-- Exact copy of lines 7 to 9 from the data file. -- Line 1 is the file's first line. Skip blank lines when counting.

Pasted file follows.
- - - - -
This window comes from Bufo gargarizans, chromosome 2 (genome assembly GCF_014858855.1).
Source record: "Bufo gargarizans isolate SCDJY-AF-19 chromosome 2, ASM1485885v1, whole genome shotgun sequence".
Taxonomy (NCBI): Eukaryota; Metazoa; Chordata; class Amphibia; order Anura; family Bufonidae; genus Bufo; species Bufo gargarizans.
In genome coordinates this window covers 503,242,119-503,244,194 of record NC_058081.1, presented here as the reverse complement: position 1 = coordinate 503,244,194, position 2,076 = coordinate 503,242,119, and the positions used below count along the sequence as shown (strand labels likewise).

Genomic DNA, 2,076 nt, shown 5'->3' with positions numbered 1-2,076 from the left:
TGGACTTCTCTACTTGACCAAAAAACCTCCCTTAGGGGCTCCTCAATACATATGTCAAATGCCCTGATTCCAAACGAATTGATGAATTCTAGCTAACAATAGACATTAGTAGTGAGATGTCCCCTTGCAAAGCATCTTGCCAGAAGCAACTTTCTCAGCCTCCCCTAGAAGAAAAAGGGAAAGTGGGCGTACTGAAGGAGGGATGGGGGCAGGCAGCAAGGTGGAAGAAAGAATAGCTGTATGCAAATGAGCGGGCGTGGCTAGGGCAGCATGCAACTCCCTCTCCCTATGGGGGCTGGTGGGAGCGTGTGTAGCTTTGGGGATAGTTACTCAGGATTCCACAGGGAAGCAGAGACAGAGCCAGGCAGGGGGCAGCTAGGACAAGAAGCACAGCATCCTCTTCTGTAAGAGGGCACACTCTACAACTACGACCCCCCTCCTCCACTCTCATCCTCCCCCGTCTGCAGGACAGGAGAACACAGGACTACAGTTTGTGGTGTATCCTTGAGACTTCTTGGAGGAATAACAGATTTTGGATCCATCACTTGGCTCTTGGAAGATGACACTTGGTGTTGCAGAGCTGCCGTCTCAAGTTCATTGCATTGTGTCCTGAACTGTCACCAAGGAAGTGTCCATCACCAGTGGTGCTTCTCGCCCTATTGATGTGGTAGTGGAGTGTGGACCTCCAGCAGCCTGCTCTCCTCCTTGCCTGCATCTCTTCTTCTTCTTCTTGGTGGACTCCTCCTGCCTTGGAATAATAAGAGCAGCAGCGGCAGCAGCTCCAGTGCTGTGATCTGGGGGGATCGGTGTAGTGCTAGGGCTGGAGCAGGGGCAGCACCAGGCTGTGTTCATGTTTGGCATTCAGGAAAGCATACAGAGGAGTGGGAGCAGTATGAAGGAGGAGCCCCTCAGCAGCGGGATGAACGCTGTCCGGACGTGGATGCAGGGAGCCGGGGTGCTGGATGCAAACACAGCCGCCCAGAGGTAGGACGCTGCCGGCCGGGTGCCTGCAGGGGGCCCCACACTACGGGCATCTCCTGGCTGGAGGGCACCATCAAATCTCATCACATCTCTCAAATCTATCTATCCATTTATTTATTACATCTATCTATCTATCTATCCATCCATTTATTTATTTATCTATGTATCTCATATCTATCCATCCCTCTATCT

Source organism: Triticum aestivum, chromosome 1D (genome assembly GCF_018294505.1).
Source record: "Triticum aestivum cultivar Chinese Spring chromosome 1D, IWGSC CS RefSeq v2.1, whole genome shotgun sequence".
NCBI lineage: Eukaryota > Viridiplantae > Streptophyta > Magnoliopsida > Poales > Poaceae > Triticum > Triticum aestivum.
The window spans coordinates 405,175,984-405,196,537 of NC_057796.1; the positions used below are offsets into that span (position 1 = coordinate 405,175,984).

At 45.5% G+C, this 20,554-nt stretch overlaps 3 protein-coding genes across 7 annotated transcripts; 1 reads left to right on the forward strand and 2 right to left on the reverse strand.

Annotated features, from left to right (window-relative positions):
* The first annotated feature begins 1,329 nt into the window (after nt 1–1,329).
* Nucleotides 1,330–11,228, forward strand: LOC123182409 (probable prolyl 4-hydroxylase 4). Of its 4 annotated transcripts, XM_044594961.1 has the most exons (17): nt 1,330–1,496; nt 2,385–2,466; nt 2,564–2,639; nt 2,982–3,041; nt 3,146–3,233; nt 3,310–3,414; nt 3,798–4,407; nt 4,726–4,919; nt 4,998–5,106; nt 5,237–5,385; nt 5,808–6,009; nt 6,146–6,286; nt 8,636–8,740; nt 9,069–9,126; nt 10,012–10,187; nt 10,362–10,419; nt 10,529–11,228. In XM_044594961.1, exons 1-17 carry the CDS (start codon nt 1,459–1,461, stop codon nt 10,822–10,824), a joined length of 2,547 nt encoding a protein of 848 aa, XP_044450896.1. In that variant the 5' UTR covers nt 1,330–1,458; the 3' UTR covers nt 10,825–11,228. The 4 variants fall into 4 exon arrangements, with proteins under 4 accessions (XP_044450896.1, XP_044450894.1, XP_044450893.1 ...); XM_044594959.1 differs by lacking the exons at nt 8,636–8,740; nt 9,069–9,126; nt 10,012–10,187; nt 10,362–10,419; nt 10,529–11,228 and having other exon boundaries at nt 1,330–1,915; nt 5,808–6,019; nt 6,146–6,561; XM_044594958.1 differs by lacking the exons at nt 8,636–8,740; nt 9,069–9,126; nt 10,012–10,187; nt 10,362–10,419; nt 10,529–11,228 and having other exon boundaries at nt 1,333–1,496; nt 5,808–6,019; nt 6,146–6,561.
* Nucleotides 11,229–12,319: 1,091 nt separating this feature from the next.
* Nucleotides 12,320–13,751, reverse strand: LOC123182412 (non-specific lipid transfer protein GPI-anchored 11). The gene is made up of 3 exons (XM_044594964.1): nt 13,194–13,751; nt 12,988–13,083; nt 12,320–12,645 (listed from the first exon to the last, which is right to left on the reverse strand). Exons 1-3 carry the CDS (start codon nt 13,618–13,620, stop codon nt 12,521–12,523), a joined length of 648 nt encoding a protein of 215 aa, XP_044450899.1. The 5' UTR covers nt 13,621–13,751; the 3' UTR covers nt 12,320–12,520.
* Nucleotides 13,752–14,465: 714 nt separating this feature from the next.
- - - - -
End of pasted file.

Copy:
Source organism: Triticum aestivum, chromosome 1D (genome assembly GCF_018294505.1).
Source record: "Triticum aestivum cultivar Chinese Spring chromosome 1D, IWGSC CS RefSeq v2.1, whole genome shotgun sequence".
NCBI lineage: Eukaryota > Viridiplantae > Streptophyta > Magnoliopsida > Poales > Poaceae > Triticum > Triticum aestivum.